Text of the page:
it would not be proper for the gods to take more pleasure in large sacrifices than small, because then they would often prefer those made by bad people to those made by the good, and it would not be worth living if the offerings of the bad were more pleasing to the gods than those of the good.[iii]
But even if we deny that the gods are swayed by human notions of extravagance, and that the intention behind piety is all that matters, another nagging question comes up: if the gods are transcendent, how can humans really offer them anything they might be lacking; and if they are in need of something only lowly humans can give them, how can they be transcendent and perfect? As Walter Burkert writes:
As soon as reflection found expression among the Greeks, the pious claim attached [to sacrifice] became ambivalent. Such a sacrifice is performed for a god, and yet the god manifestly receives next to nothing: the good meat serves entirely for the festive eating of the participants…. But all that reaches the sky is the fatty vapor rising in smoke; to imagine what the gods could possibly do with this leads unfailingly to burlesque.[iv]
An Athenian speaker in Plato’s Laws, who takes it for granted that the sun and moon and stars and earth are evidence for the existence of the gods, says of unbelievers who think too much that “this is where the reasoning of such people end up.”[v] Yet all of these concerns (whether of the believer or nonbeliever) as to the nature of piety and the relationship between human actions and divine response, are all where “reasoning” ends up—that is, with perplexity, contradiction, and doubt. All sides here are simply thinking too much. Because no satisfactory answer has ever been given to this problem, and every religion both points to the efficacy of human action, but also the perfection and transcendence of God.
All of the following quotations suggest that human effort is so strong that it can control, or just limit, God’s abilities in some way. Such free will and freedom to choose is so necessary to so many religions, but it isn’t hard to see why such notions make those very religious people uneasy:
A brother said to Abba Anthony, “Pray for me.” The old man said to him, “I will have no mercy upon you, nor will God have any, if you yourself do not make an effort and if you do not pray to God.”[vi]
Evil is done by oneself alone;
By oneself is one defiled.
Evil is avoided by oneself;
By oneself alone is one purified.
Purity and impurity depend on oneself;
No one can purify another.[vii]
Will Allah change the condition
Of a people until they
Change it themselves
With their own souls.[viii]
For if you forgive other people when they sin against you, your heavenly Father will also forgive you. But if you do not forgive others their sins, your Father will not forgive your sins.[ix]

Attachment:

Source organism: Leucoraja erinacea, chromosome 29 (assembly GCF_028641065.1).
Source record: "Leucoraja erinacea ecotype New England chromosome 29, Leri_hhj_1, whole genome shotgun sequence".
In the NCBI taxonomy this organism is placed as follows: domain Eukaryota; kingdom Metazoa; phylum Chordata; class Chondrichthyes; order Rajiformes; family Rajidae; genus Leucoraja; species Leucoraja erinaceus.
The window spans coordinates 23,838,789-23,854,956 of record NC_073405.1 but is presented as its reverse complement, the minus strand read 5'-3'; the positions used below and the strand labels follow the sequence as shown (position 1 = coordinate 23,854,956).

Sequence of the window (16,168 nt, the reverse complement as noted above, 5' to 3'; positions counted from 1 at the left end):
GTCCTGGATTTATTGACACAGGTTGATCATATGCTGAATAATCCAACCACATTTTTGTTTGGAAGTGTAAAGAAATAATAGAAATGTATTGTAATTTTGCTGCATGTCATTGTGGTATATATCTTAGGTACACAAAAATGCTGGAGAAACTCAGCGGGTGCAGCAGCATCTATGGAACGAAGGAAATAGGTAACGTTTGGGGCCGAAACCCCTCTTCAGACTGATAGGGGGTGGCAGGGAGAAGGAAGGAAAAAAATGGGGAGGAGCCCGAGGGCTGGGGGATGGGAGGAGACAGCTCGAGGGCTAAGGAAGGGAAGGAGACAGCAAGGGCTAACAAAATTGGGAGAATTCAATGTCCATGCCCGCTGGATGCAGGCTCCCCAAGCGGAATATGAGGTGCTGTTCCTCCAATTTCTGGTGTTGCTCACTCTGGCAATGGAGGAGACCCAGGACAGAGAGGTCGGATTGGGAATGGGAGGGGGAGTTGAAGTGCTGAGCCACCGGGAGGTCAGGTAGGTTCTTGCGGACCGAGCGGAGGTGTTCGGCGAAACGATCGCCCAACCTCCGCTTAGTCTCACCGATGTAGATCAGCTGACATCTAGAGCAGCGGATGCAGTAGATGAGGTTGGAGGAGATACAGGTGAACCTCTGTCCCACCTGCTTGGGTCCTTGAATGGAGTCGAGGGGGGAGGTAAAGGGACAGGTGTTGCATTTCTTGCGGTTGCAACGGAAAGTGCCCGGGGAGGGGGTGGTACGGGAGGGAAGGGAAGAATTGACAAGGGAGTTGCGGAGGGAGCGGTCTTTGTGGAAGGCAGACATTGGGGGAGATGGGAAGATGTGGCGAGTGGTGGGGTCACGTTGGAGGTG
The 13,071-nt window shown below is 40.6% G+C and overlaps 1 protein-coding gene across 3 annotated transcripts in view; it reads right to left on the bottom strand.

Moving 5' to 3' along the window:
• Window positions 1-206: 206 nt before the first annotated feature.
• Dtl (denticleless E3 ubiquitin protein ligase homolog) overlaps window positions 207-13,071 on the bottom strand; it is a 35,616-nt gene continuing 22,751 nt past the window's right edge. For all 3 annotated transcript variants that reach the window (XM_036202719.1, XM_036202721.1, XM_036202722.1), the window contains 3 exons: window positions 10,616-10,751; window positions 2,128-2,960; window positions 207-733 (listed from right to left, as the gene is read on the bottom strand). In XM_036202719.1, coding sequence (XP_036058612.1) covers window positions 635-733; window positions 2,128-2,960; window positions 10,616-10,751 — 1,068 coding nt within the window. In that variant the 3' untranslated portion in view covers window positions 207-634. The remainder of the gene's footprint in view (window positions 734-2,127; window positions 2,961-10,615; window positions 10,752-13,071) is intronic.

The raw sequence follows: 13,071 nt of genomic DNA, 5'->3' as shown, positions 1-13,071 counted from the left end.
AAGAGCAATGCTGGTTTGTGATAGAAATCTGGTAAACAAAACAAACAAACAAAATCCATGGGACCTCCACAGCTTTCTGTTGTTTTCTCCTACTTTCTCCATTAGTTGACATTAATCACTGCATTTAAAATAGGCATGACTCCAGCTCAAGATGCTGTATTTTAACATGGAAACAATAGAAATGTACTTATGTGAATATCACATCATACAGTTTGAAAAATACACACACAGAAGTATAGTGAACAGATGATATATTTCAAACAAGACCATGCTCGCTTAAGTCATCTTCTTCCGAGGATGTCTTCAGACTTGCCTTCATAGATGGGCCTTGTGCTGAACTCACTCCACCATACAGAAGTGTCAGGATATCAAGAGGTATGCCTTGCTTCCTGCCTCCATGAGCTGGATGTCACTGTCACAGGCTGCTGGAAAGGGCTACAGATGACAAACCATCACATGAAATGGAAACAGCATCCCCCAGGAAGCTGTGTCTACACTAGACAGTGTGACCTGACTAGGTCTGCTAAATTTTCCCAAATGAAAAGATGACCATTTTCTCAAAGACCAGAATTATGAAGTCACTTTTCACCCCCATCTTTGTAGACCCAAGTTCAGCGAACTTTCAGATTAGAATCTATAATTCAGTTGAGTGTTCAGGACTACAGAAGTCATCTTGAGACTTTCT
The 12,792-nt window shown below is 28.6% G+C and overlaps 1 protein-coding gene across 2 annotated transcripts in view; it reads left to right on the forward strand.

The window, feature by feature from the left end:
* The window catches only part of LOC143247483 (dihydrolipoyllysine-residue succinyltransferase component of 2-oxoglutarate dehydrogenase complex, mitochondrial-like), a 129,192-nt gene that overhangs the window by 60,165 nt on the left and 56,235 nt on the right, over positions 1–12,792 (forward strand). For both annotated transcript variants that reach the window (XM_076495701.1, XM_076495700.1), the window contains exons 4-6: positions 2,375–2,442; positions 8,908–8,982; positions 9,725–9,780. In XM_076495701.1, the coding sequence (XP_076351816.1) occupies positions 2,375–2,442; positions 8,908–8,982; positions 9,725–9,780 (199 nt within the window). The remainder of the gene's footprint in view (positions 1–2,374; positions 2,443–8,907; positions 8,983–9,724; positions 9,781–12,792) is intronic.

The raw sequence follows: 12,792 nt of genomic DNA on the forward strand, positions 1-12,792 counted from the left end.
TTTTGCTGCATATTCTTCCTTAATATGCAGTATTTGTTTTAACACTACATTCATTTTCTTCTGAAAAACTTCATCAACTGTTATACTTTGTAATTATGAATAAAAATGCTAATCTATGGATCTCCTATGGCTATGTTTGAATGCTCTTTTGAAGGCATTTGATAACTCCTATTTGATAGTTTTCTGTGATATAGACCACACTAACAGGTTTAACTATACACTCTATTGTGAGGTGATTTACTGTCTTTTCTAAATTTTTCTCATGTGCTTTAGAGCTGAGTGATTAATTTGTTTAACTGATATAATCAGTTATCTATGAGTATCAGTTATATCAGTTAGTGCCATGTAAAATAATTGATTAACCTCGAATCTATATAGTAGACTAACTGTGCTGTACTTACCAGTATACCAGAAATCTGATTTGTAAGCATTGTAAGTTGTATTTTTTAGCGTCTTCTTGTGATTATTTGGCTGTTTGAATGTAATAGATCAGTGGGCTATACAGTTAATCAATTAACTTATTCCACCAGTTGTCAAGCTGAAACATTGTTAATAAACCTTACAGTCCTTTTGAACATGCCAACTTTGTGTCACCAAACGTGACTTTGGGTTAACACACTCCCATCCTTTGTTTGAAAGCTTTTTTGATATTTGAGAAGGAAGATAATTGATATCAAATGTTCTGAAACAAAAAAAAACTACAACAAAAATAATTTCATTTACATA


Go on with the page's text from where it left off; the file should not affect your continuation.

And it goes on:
But who understands clearly how the sum of salvation is attributed to our will, about which it is said: “If you wish, and you hear me, you shall eat the good things of the land”? And how is it “not of the one who wills or of the one who runs, but of God who is merciful”? What, moreover, does it mean that God “renders to each one according to his works”? And: “It is God who works in you both to will and to accomplish, for the sake of his good pleasure”? And “This is not from you, but it is a gift of God, not because of works, lest anyone boast”? And what do these words mean: “Draw near to the Lord, and he will draw near to you”? And what is said elsewhere: “No one comes to me unless the Father who sent me draws him”? What is this: “Make straight paths for your feet, and direct your ways”? And what is it that we say when we pray: “Direct my way in your sight”? And: “Make my steps perfect in your paths so that my footsteps may not slip”? Why, again, are we admonished: “Make yourselves a new heart and a new spirit”? And what is it that is promised: “I will give them one heart, and I will place a new spirit in their bowels, and I will remove the stony heart from their flesh, and I will give them a heart of flesh so that they may walk in my precepts and keep my laws”? What does the Lord command when he says: “Was your heart of iniquity, Jerusalem, so that you may be saved”? And what does the prophet ask of the Lord when he says: “Create in me a clean heart, O God”? And again: “You will wash me, and I shall be whiter than snow”? What is it that is said to us: “Enlighten yourselves with the light of knowledge”? And what is it that is said of God: “Who teaches man knowledge”? And: “The Lord enlightens the blind”? Or what we say when we pray with the prophet: “Enlighten my eyes that I may never fall asleep in death”? What does this all mean except that in each of these cases both the grace of God and our freedom of will are affirmed, since even by his own activity a person can occasionally be brought to a desire for virtue, but he always needs to be helped by the Lord?[x]